Book Review: The Unnatural Alliance: Israel and South Africa by James Adams

 

Genre: Nonfiction, History, Politics

Publisher: Endeavour Press

Length: 248 pages

Format: eARC

Rating: 3.5 stars

 

 

 

 

Publisher’s description

“A new and powerful influence has emerged on the world scene, involving two of the world’s most improbable allies…

Israel, a state founded by a people in flight from racism, and South Africa, a state founded on ideas of racial superiority.

James Adams gives the first detailed account of this strange alliance. He shows how, for very different reasons, the two states have become increasingly estranged from the international community and in their isolation have found new and unexpected common interests.

Israel has provided South Africa with vital help in military and espionage matters, and the two countries have forged close links in the arms trade, economic development and nuclear programmes.

But, most bizarre of all, this alliance has also won them new friends in black Africa.

 

Review

I don’t usually read nonfiction but lately I felt the urge to read some so I browsed the History category on Netgalley and I requested a few titles. I was intrigued by this title in particular because I didn’t even know that the alliance between South Africa and Israel was a thing and I’m always interested by things I don’t know about.

I studied a bit the Israeli-Palestian conflict in high school and it’s a subject that I found fascinating even though it is extremely complicated. Israel and South Africa are isolated countries in both geographic and ideological terms. This isolation is the main reason they work so well together, which may seems a little counterintuitive if we take in consideration that most their collaboration South Africa enforced Apartheid.

This book was fascinating, I thought that it was going to take me ages to read but no, it took me only three days. I’m a bit of a history nerd so it’s not that incredible but still. It was really impressive to learn how deeply but secretly those two countries worked together for such a long time, how they managed to trade arms, nuclear programs and money even when South Africa was in a supposed embargo.

The Unnatural Alliance was first published in 1984 so it’s not exactly up to date. Indeed, it only takes in consideration Apartheid South Africa (since it was abolished in 1991), I would have loved to see a preface or an epilogue that took this in consideration and made a link between how the situation was and how it is today. Also, because of how old the book is, some sentences were oddly disarming like for example when Adams mentions that the situation is so tense between Palestine and Israel that the conflict might takes ten years to solve itself. It was a bit optimistic if we take in consideration that, in 2016, it’s far from over. Also, at one point, the author mentionned that:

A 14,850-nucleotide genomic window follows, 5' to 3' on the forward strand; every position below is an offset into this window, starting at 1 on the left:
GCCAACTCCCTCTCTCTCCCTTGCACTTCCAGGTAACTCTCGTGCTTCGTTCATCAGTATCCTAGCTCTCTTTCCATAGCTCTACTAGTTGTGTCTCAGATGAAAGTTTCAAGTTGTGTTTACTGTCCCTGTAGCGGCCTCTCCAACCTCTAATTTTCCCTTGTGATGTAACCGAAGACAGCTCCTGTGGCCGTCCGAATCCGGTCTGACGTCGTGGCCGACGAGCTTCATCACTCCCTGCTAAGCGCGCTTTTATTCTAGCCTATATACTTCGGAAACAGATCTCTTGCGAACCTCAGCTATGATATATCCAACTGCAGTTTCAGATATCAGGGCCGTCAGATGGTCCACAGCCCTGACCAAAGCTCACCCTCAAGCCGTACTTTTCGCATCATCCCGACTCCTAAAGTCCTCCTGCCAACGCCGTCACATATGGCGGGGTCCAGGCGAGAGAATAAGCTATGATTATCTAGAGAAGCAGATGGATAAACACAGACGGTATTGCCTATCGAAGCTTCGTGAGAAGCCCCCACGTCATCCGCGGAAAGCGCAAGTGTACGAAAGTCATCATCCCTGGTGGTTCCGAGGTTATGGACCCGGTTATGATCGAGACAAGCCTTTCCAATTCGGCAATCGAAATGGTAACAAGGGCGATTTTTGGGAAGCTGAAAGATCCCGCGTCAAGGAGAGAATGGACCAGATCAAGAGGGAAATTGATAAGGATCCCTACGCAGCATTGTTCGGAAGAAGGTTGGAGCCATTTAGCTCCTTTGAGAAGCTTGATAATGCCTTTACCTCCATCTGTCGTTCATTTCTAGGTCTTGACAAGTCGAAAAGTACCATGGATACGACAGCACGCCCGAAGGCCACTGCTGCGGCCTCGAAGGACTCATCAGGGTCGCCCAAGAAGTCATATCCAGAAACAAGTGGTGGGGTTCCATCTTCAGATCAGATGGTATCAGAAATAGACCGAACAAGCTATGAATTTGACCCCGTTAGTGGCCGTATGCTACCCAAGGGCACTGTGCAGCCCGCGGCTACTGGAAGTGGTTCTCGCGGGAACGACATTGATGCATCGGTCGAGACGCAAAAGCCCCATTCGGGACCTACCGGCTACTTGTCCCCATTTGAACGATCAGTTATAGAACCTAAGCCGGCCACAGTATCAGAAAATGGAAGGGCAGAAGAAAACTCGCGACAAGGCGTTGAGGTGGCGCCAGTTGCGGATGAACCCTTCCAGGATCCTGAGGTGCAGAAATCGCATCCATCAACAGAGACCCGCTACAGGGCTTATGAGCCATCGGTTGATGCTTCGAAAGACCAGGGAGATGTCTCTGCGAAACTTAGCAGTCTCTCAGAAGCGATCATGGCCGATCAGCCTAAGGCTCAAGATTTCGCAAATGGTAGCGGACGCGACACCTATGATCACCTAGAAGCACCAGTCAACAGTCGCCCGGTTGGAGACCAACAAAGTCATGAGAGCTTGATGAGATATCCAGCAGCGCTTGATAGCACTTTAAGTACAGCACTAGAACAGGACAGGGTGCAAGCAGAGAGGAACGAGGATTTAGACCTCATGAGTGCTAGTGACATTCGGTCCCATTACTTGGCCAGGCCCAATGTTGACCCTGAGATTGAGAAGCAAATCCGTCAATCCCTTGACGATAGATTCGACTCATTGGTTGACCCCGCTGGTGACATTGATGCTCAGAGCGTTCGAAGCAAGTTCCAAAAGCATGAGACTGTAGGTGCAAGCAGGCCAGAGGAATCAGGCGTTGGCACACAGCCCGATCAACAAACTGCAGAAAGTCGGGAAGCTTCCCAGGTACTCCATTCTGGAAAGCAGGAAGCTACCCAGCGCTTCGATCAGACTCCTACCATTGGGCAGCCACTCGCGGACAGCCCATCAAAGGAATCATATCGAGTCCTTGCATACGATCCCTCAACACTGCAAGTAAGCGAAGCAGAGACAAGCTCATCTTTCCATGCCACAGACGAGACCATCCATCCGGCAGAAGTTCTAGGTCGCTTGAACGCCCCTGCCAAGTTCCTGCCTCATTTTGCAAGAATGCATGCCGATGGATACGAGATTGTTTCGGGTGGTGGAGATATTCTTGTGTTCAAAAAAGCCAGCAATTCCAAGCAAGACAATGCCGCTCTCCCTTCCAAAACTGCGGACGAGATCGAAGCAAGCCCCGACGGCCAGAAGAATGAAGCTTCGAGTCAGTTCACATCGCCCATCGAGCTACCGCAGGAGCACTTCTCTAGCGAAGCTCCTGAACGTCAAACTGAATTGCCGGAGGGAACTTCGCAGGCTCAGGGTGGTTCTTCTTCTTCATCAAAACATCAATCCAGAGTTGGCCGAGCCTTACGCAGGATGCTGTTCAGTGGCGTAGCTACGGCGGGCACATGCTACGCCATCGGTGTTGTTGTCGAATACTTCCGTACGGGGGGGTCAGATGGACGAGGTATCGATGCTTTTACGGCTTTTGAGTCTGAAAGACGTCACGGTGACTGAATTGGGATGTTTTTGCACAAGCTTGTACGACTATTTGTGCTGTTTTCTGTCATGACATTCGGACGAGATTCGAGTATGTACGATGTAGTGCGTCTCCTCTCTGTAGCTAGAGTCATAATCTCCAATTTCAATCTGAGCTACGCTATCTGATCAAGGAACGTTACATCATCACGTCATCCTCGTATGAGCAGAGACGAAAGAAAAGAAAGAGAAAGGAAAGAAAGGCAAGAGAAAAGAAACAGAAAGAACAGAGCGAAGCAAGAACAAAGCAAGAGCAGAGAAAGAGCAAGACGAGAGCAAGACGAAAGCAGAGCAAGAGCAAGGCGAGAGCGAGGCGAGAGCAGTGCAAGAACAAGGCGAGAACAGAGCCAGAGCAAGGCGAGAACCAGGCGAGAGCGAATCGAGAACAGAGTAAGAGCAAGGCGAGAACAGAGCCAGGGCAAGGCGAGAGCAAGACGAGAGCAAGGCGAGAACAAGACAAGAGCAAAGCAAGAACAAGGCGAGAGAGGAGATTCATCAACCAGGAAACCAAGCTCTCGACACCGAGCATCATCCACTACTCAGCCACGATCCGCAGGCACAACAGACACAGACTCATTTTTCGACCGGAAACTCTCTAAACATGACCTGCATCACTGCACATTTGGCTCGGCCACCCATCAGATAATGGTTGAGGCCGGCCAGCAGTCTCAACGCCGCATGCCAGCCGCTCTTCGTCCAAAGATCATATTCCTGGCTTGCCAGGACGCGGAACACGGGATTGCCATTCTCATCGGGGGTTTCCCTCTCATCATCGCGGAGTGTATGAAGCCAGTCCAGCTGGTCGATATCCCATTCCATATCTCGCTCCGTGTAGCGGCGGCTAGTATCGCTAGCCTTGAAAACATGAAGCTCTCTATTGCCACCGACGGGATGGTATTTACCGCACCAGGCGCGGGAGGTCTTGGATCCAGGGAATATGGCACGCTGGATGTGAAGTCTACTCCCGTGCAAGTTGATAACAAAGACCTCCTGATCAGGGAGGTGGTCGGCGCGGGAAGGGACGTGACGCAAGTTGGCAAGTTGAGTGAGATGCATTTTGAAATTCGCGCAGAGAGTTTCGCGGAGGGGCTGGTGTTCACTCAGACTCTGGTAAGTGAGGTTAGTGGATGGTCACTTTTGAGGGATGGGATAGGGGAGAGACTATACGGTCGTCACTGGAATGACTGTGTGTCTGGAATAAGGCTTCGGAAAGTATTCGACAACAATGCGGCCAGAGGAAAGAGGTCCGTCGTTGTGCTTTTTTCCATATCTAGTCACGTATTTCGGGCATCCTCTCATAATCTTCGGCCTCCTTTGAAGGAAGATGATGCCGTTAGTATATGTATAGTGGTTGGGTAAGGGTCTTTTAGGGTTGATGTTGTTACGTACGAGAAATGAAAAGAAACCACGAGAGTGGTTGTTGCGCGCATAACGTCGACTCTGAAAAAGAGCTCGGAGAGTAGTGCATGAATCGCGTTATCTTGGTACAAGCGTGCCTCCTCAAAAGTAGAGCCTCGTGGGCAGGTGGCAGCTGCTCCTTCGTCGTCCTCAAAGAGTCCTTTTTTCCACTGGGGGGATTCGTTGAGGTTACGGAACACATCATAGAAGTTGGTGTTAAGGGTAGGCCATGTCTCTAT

“The ANC [African National Congress] has now been operating since 1812, and at the present rate, ther is no possibility of it becoming powerful enough to institute change in South Africa”

This sentence now sounds completely obsolete since the ANC has been ruling South Africa since the election of Mandela in 1994. However, there again, it’s just because Adams couldn’t predict that in 10 years, South Africa would completely change, it’s just funny to see how he imagined our present.

I had a few issues with this book though, I liked how precise it was in term of economic and material trade but I would have liked to see a bigger part on the cultural aspect of their alliance. It was a bit discussed right at the beginning, but still, in my opinion, it would have improved my reading experience quite a bit because it wouldn’t have seemed so dense.

However, I really enjoyed the book, so much so that I spent quite a bit of time researching the elments that interested me the most while reading when I finished it. I will definitely be reading more nonfiction in the future!

 

I received a copy of this book from Netgalley in exchange for an honest review. All opinions are my own. My thanks to Endeavour Press.
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